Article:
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FERC is weighing in officially on New York’s stance against natural gas, issuing an order on Friday that found the state waived its authority to issue a decision on Millennium Pipeline Co. LLC’s water quality certification (WQC) for the Valley Lateral Project because it took too long.
The order effectively reversed the New York Department of Environmental Conservation’s (DEC) Aug. 30 denial of the WQC, which came nearly two years after Millennium first filed its application.
The order could set the stage for a showdown between the Federal Energy Regulatory Commission, New York and states that have increasingly been called on by environmentalists to use their regulatory authority to stymie the gas infrastructure buildout that has come with growing unconventional production.
FERC appeared to hold firmly to the letter of the law in its Friday order and didn’t wade into thornier issues that have arisen in recent years as New York has repeatedly denied pipeline projects for varied reasons. Instead, the Commission found that the DEC waived its authority by failing to act on the WQC within the one-year timeframe required by Section 401 of the U.S. Clean Water Act (CWA).
Millennium has argued before FERC and in federal court that the one-year period began on Nov. 23, 2015, when it first applied for the WQC. The DEC has maintained that the period began on Aug. 31, 2016, or the date it received a complete application from Millennium after the agency requested more information.
Citing case law, federal statutes, the Commission’s precedent in both gas and hydropower proceedings, and even a definition of “receipt” from Merriam-Webster, FERC ruled that the one-year period begins “the day the agency receives a certification application, as opposed to when the agency considers the application to be complete.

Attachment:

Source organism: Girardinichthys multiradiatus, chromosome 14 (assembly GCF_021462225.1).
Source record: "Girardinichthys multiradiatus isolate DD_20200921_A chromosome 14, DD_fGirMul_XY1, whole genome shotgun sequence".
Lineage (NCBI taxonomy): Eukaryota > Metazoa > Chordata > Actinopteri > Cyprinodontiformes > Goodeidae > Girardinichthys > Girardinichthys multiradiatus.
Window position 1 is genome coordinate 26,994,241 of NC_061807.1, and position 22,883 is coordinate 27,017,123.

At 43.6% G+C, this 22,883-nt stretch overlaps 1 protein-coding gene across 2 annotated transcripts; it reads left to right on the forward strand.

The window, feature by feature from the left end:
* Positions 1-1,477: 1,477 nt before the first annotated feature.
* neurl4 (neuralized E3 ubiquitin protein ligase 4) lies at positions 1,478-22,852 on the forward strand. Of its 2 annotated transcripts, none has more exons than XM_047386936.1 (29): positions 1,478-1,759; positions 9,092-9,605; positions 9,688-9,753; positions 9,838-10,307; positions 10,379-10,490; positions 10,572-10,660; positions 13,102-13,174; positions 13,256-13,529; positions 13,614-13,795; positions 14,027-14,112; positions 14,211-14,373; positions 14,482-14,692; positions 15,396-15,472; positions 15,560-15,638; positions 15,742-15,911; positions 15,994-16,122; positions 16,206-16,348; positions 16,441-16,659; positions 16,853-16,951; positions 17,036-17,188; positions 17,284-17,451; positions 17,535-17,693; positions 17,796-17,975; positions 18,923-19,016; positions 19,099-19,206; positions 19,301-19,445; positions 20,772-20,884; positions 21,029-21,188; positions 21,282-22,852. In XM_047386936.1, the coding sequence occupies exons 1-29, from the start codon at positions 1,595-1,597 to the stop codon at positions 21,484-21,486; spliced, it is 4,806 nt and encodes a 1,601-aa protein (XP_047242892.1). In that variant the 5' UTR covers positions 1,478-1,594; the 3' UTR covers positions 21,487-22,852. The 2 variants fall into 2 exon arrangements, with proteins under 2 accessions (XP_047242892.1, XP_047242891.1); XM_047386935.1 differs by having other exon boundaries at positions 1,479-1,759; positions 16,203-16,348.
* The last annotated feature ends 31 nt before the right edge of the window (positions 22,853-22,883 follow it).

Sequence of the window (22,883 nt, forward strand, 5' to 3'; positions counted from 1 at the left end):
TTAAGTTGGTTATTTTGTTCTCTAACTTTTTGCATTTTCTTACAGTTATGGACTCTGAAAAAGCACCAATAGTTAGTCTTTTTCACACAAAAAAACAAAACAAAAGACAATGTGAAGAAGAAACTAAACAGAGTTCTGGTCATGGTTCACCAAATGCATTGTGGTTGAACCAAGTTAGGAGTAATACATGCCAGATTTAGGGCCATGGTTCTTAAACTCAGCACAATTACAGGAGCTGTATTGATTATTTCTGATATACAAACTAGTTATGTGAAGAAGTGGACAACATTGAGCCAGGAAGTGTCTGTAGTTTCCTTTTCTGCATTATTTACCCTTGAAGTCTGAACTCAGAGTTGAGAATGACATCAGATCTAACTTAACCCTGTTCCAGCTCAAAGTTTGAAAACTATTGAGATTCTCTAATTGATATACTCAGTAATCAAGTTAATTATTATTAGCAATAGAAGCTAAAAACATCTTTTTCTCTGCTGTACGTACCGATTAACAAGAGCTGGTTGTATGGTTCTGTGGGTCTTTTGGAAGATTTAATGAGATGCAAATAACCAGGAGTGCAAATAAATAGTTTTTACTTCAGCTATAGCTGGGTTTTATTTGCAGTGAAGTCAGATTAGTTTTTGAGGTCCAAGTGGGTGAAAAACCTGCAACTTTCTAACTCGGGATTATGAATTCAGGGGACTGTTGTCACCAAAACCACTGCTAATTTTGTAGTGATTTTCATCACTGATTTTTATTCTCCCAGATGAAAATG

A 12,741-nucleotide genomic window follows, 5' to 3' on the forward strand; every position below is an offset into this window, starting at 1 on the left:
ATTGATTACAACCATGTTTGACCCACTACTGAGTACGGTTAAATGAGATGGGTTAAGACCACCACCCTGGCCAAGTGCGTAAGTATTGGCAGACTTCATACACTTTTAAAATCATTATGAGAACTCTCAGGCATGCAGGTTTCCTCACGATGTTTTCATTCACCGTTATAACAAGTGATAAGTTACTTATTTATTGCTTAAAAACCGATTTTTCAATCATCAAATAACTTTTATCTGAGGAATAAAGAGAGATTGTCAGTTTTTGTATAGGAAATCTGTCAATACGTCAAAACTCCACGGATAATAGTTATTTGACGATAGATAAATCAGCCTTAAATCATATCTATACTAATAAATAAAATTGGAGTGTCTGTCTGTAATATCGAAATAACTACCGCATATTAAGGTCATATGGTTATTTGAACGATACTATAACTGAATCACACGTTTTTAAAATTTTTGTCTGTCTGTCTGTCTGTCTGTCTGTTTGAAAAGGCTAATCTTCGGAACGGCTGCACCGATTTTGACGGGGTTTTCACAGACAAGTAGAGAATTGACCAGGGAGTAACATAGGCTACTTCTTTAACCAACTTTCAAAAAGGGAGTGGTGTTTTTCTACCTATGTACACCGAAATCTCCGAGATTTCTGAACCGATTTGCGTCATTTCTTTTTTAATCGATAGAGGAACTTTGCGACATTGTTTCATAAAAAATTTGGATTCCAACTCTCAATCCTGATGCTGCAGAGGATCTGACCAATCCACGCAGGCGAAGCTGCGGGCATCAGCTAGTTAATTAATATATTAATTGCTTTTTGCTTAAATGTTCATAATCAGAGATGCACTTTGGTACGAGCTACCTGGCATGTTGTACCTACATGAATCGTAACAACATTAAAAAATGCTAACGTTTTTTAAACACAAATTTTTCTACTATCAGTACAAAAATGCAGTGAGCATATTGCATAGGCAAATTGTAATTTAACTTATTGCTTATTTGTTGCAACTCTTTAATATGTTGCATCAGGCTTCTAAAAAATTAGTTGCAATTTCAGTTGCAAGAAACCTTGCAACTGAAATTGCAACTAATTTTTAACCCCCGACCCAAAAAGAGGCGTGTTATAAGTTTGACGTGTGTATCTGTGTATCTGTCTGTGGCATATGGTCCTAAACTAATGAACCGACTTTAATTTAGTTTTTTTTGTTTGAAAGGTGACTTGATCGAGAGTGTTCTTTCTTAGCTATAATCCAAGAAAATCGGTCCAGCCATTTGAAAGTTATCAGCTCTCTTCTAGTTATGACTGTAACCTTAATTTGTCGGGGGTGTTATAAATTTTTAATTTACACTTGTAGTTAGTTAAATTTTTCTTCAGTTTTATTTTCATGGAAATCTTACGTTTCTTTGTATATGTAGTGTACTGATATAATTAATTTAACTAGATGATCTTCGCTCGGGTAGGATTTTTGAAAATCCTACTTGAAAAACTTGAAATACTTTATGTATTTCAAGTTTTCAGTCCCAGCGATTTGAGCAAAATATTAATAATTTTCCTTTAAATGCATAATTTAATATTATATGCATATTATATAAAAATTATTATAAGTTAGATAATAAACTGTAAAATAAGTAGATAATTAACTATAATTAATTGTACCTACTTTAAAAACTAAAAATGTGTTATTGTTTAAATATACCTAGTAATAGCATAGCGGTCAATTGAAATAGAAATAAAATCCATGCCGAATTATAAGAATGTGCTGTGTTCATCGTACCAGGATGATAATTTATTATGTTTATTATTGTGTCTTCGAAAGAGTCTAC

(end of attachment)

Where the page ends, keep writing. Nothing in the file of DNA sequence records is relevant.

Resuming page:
“Giving effect to the plain text of the statute,” the order continues, “the one-year review period began Nov. 23 2015, the date New York DEC received the application.”
FERC noted that Section 401 provides that if a state permitting agency “fails or refuses to act on a request for certification within a reasonable period of time (which shall not exceed one year) after receipt of such request, the certification requirements of [Section 401] shall be waived with respect to such federal application. The Commission added that its own natural gas certificate regulations provide no further guidance on the matter.
“To the extent there is any ambiguity in the statutory text, we interpret the triggering date for the waiver provision to be the date a certification application is filed with the relevant agency,” the commissioners wrote. “Our interpretation is consistent with Congress’ intent, given that Congress explained that the review period of one year was established to ‘ensure that sheer inactivity by the state...will not frustrate the federal application.’”
The order was hailed by the Natural Gas Supply Association. “Congress gave individual states a clearly defined role in the approval process and gave FERC primary authority for reviewing pipeline projects, so that one state could not unilaterally veto FERC-approved projects and deprive natural gas consumers in other states from access to natural gas,” CEO Dena Wiggins said.
The Valley Lateral Project would deliver about 130 MMcf/d to Competitive Power Ventures 680 MW Valley Energy Center plant under construction in Wawayanda, NY. It calls for constructing a 16-inch diameter pipeline that would run about eight miles to the facility, which already has the necessary permits to begin operations. CPV has said that without the lateral it would burn ultra-low sulfur diesel to generate electricity.